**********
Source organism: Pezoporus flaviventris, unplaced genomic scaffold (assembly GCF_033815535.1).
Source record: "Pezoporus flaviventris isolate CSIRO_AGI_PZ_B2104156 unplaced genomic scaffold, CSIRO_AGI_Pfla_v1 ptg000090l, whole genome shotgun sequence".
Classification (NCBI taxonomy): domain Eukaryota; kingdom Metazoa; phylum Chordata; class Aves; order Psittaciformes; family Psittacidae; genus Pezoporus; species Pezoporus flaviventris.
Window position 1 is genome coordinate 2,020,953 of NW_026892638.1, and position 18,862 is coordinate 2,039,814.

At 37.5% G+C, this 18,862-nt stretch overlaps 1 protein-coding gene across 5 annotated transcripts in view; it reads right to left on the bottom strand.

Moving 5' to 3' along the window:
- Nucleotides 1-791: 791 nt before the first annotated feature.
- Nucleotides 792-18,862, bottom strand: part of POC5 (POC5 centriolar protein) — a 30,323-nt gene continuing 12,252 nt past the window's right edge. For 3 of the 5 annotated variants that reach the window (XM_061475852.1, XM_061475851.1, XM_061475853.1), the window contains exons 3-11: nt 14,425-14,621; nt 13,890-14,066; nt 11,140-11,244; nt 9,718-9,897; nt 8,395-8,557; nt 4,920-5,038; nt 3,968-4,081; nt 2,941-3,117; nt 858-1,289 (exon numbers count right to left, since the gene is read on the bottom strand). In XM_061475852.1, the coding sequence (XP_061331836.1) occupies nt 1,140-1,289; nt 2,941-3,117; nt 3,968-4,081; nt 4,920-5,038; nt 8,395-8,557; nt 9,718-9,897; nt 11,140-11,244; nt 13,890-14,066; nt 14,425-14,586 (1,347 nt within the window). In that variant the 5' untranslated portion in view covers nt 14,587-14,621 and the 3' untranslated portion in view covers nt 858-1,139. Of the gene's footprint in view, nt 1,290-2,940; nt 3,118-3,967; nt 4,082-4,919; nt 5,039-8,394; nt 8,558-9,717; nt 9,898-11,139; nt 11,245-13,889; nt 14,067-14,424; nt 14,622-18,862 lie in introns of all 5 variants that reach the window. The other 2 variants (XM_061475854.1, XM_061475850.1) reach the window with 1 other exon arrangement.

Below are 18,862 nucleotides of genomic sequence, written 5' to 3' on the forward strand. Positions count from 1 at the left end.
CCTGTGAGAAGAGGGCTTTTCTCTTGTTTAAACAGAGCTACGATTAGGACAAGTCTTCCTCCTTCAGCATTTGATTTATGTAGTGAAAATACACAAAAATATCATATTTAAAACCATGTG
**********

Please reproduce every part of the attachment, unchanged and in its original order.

Source organism: Pezoporus flaviventris, unplaced genomic scaffold (assembly GCF_033815535.1).
Source record: "Pezoporus flaviventris isolate CSIRO_AGI_PZ_B2104156 unplaced genomic scaffold, CSIRO_AGI_Pfla_v1 ptg000090l, whole genome shotgun sequence".
Classification (NCBI taxonomy): domain Eukaryota; kingdom Metazoa; phylum Chordata; class Aves; order Psittaciformes; family Psittacidae; genus Pezoporus; species Pezoporus flaviventris.
Window position 1 is genome coordinate 2,020,953 of NW_026892638.1, and position 18,862 is coordinate 2,039,814.

At 37.5% G+C, this 18,862-nt stretch overlaps 1 protein-coding gene across 5 annotated transcripts in view; it reads right to left on the bottom strand.

Moving 5' to 3' along the window:
- Nucleotides 1-791: 791 nt before the first annotated feature.
- Nucleotides 792-18,862, bottom strand: part of POC5 (POC5 centriolar protein) — a 30,323-nt gene continuing 12,252 nt past the window's right edge. For 3 of the 5 annotated variants that reach the window (XM_061475852.1, XM_061475851.1, XM_061475853.1), the window contains exons 3-11: nt 14,425-14,621; nt 13,890-14,066; nt 11,140-11,244; nt 9,718-9,897; nt 8,395-8,557; nt 4,920-5,038; nt 3,968-4,081; nt 2,941-3,117; nt 858-1,289 (exon numbers count right to left, since the gene is read on the bottom strand). In XM_061475852.1, the coding sequence (XP_061331836.1) occupies nt 1,140-1,289; nt 2,941-3,117; nt 3,968-4,081; nt 4,920-5,038; nt 8,395-8,557; nt 9,718-9,897; nt 11,140-11,244; nt 13,890-14,066; nt 14,425-14,586 (1,347 nt within the window). In that variant the 5' untranslated portion in view covers nt 14,587-14,621 and the 3' untranslated portion in view covers nt 858-1,139. Of the gene's footprint in view, nt 1,290-2,940; nt 3,118-3,967; nt 4,082-4,919; nt 5,039-8,394; nt 8,558-9,717; nt 9,898-11,139; nt 11,245-13,889; nt 14,067-14,424; nt 14,622-18,862 lie in introns of all 5 variants that reach the window. The other 2 variants (XM_061475854.1, XM_061475850.1) reach the window with 1 other exon arrangement.

Below are 18,862 nucleotides of genomic sequence, written 5' to 3' on the forward strand. Positions count from 1 at the left end.
CCTGTGAGAAGAGGGCTTTTCTCTTGTTTAAACAGAGCTACGATTAGGACAAGTCTTCCTCCTTCAGCATTTGATTTATGTAGTGAAAATACACAAAAATATCATATTTAAAACCATGTG